If we are to reform health care, we must ask different questions
POSTED: Saturday, December 20, 2008
As the health care crisis deepens both here and on the mainland, discussion centers largely on how to most fairly and comprehensively foot the bill for rising health care costs. Maybe that isn't the right question. Maybe we should be asking how to transform health care as it is being practiced. That would take us to what might be the core of the problem - treating the person with the disease rather than just treating the disease. This would engage each of us in sharing responsibility for our own health and healing. It would also give complementary and alternative medicine, CAM, a central, not complementary, role in health care, creating an integrative approach.
Take the case of Stella, a 35-year-old computer operator who had suffered from increasingly severe back pain for more than a year. She went to an orthopedic physician and had done physical therapy twice a week. Nothing helped. X-rays showed a compressed spine. After months of unsuccessful treatment by drugs, orthopedic intervention and physical therapy, the orthopedic physician suggested spinal fusion surgery, which has an estimated 40 percent success rate, with a need for extensive physical therapy follow-up.
As Stella pondered this option, she filed for temporary disability and left work. As the sole breadwinner she and her family were facing welfare. Stella was one of the lucky ones, however. The attending nurse suggested she try a chiropractor. Within four weeks of combined chiropractic and acupuncture treatments twice a week, she was able to return to work and all her pain was gone. In addition, the chiropractor worked with her in identifying the need for changes in her work station. Cost of the CAM treatments was $550. An integrative approach to her condition would have had the physician working early on with the chiropractor rather than offering surgery as a last, and unattractive, option.
Conventional medicine and the training of physicians are designed to best address acute and crisis conditions. There is no substitute for a surgeon who can reset a broken leg or an emergency room physician and staff who can provide the necessary resuscitation to save the life of a patient in crisis. Unfortunately, the bulk of the illnesses that take us to physicians are chronic conditions that can most effectively be treated with changes in lifestyle and gentle, noninvasive therapies. These make up an estimated 70 percent to 80 percent of conditions that doctors treat.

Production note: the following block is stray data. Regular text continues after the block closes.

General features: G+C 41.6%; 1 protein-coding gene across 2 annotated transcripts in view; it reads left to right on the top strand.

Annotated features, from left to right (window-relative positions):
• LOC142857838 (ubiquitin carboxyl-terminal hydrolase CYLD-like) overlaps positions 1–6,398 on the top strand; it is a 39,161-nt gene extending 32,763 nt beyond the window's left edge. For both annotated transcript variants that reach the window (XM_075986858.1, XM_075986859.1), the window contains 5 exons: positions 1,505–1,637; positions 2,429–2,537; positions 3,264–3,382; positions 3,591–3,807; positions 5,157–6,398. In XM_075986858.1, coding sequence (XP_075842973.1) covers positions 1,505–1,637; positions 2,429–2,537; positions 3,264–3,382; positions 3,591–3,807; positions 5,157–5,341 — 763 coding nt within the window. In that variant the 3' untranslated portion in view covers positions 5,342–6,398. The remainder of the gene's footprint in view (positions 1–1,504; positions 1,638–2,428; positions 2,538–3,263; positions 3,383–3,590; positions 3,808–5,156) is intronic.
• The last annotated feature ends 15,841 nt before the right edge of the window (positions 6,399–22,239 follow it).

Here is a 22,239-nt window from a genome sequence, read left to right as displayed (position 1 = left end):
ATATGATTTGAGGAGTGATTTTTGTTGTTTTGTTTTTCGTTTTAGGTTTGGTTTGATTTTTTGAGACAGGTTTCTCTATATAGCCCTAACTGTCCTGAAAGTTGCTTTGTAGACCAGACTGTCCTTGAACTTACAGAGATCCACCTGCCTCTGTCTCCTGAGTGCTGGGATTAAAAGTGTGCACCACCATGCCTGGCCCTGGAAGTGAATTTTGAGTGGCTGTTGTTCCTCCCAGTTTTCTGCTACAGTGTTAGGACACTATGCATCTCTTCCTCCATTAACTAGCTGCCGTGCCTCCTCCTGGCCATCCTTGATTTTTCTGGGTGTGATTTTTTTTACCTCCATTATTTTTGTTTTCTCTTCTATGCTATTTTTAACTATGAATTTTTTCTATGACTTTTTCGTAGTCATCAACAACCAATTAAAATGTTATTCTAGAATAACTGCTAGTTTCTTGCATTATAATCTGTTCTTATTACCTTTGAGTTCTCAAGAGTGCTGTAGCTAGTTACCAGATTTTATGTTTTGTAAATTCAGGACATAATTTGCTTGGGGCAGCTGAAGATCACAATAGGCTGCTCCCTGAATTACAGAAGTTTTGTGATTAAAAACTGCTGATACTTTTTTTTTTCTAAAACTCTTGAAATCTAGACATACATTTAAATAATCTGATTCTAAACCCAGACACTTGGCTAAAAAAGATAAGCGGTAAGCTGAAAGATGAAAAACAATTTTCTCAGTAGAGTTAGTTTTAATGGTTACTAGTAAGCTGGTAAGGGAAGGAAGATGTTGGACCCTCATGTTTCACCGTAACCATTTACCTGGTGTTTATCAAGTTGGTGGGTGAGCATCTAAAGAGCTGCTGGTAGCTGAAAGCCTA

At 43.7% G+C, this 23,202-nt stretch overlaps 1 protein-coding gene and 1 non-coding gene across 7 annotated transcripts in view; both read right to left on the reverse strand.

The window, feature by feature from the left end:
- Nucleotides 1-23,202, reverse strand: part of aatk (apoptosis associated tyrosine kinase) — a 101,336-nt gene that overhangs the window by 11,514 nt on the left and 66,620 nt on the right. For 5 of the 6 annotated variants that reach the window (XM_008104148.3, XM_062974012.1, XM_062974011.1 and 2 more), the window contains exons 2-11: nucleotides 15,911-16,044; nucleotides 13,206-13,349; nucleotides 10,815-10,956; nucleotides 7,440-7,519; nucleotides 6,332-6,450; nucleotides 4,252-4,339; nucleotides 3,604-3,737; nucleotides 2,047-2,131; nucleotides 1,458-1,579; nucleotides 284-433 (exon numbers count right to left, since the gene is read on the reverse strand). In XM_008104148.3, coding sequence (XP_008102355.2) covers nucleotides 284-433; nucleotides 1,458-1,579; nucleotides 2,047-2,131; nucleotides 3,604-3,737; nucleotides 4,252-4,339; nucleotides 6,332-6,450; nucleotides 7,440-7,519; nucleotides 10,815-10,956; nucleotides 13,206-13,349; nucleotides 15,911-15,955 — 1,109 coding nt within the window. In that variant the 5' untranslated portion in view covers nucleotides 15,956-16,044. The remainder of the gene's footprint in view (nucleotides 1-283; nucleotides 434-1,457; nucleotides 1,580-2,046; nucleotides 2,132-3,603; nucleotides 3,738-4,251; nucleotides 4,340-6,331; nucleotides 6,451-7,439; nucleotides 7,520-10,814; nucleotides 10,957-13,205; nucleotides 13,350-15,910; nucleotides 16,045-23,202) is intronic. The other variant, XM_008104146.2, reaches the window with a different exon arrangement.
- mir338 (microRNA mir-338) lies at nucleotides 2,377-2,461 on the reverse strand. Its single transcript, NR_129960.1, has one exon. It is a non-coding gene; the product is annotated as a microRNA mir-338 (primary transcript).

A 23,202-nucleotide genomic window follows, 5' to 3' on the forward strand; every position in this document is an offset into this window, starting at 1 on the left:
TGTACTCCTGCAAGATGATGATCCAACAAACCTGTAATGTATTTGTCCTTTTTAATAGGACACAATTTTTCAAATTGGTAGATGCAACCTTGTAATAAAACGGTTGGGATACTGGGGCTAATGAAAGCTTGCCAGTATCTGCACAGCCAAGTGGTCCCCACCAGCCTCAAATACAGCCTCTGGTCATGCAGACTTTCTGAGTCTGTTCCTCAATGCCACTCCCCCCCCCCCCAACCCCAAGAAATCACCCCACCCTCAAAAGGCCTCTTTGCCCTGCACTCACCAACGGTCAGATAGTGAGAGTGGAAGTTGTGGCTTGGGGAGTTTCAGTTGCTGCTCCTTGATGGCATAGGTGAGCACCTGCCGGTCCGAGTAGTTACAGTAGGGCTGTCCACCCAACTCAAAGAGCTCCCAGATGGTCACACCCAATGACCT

Up to 50 percent of deaths and 70 percent of diseases in the United States are caused by unhealthy lifestyles. Stress and/or nutrition are factors in nearly 90 percent of health conditions. In spite of this, less than 25 percent of medical schools require courses in nutrition or other aspects of lifestyle medicine
Instead, medical students are taught to respond to these chronic health conditions with a combination of drugs, surgery and high tech tests and interventions. Top CEOs of health care institutions recently called the current system financially wasteful, inefficient and, in the words of Kaiser Permanente chief executive George Halvorson, often dangerous. The current approach addresses the symptoms and tries to hold the condition at a manageable level, responding to it with emergency medicine when drug side effects or symptoms reach a crisis level. Conventional medical treatments seldom go below the surface to address the source of the problem. Nor do they engage the patient in making critical lifestyle changes.
Costs associated with this approach to health care include the hourly rate for physicians the cost of technological equipment, and the ever-rising costs of drugs. Pharmaceuticals accounted for nearly 50 percent of health care cost increases between 2000 and 2003. Drug side effects are estimated to account for up to 250,000 deaths a year. Finally, the cost of medical mistakes was estimated by the National Conference of State Legislatures in a 2000 report, to be as much as $29 billion a year.
Given the above, integrative medicine might be the answer. It combines the best of conventional and complementary/alternative treatments.
CAM practitioners have been trained to focus on low-tech, lifestyle-related, gentle and non-invasive approaches to healthcare and healing. These treatments are less expensive, result in few side effects and are gentler and safer. People in Hawaii rely on them, using provider-directed CAM treatments at four to six times the national average.
What would happen to the health care crisis if the low-tech and high-tech approaches began to work together; if the patient were guided and supported in making critical changes in lifestyle and taking responsibility for maintaining and returning to health? What would happen if health care insurance companies, which define what is paid for, and thereby what approach to medicine we favor, viewed CAM treatments as integral to good health care? The cost of health care would go down dramatically. Health-care providers would do the work they do best. Hospitals wouldn't waste billions of dollars on patients who could be better treated elsewhere. And malpractice insurance would likely drop.
Taking this approach, an integrative approach to health care works better and costs less. It is time that we introduce this reality into the discussion. Let's start asking the right question.